Meauring just 27 by 22 by 18 kilometres in diameter, Phobos orbits Mars about 6,000 km above the red planet’s surface and it is on a collision course with Earth.

This is the closest any Moon orbits a planet and Phobos might crash into Mars in the future. Scientists estimate that this is likely to happen within 50 million years. Another likely scenario of Phobos’ end will be its potential obliteration into pieces, eventually forming a ring around Mars.

According to NASA, Phobos is nearing Mars at the rate of six feet each year.

ALSO SEE: We May Have Been Wrong About Martian Moon Phobos’ Origin, It Could Be A Comet

Phobos (left) and Deimos (right). Image: NASA

Describing the image, the agency said that it was taken by the High Resolution Imaging Science Experiment (HiRISE) camera on the Mars Reconnaissance Orbiter, which has been studying Mars since 2006.

Phobos was discovered along with its twin just six days apart by astronomer Asaph Hall in 1877.

ALSO SEE: ISRO’s Mangalyaan Presents Breathtaking Video Of Martian Moon ‘Phobos’

The Moon also has several craters but the most dominant one is the 10-km-wide Stickeny crater which Hall named after his wife Angelina.

The second moon is Deimos which measures 15 by 12 by 11 kilometres and orbits the red planet every 30 hours. Both the moons are named after the mythological sons of Ares, the Greek counterpart of the Roman god. Phobos means fear and Deimos means dread, says NASA. As for their origin, astronomers believe they could be asteroids or debris caught by Mars in the early solar system.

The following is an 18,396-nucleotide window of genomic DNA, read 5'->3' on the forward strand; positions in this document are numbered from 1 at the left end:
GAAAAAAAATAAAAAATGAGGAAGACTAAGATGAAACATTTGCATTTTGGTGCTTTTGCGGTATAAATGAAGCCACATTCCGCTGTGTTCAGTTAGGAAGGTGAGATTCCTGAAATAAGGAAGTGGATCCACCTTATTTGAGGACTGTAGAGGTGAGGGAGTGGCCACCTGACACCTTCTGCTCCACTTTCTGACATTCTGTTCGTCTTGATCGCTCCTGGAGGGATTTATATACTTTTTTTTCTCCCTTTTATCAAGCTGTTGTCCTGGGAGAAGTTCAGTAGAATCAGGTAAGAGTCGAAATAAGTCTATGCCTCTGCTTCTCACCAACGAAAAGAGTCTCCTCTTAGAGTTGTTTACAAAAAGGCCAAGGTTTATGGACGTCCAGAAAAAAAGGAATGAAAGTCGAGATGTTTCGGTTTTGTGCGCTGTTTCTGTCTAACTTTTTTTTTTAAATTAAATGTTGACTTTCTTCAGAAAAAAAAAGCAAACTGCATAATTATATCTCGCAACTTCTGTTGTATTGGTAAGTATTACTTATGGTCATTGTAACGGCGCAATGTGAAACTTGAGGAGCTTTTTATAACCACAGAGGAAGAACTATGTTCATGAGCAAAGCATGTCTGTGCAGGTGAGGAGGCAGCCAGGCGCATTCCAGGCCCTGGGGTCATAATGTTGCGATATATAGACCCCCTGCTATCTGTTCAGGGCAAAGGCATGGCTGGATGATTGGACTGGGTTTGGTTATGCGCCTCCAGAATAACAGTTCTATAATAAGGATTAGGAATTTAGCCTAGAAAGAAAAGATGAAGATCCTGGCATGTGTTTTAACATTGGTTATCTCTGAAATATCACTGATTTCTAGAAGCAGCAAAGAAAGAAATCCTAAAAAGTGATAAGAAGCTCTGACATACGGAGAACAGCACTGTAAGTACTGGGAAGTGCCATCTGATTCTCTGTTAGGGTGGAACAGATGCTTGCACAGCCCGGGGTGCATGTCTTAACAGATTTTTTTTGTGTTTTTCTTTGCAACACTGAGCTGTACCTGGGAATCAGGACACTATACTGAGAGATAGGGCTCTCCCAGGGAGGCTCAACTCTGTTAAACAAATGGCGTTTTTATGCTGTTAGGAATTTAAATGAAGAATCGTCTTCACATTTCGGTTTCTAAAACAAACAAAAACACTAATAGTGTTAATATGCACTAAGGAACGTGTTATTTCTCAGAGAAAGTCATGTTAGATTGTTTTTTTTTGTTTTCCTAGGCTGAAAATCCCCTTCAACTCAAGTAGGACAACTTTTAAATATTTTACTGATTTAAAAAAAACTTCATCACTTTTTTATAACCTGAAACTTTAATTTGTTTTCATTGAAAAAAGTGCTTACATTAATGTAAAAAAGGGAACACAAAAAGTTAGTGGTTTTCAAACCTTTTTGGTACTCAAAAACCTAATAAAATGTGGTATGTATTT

(Image: NASA)

Source link

Continue Reading


Rare ‘Gigantic Jets’ Spotted Above The Himalayas, NASA Shares Viral Picture




NASA recently shared a captivating image of gigantic jets soaring from a thunderstorm toward the Himalayan Mountains in China and Bhutan. This composite image, featured in NASA’s Astronomy Picture of the Day segment on June 18, reveals four immense jets captured within minutes of each other.

Gigantic jets are a rare and fascinating type of lightning discharge that have only been documented since the early 2000s. Unlike conventional lightning that occurs between clouds or strikes the ground, gigantic jets bridge the gap between thunderstorms and the Earth’s ionosphere, the layer of the atmosphere that is ionised by solar and cosmic radiation, NASA said.

Jets of lightning spotted over the Himalayas. Image: NASA/Li Xuanhua

These jets are unique in their appearance and behavior, differing significantly from traditional lightning phenomena.

ALSO SEE: Webb Telescope Photographs Baby Stars Burping Out Gases For The First Time

Despite their visual grandeur, the precise mechanisms and triggers behind gigantic jets are still under investigation. What is known is that these jets help to balance electrical charges between different layers of the Earth’s atmosphere, playing a crucial role in maintaining the atmospheric electrical circuit.

For those interested in observing this phenomenon, a powerful but distant thunderstorm viewed from a clear vantage point offers the best chance.

As these jets typically shoot upwards from the storm tops into the ionosphere, they can often be seen from hundreds of kilometers away under the right conditions.

ALSO SEE: NASA Shares First Cosmic Image Of 2024 And It’s Exploding With Stars

Source link

Continue Reading


Copyright © 2023 Dailycrunch. & Managed by Shade Marketing & PR Agency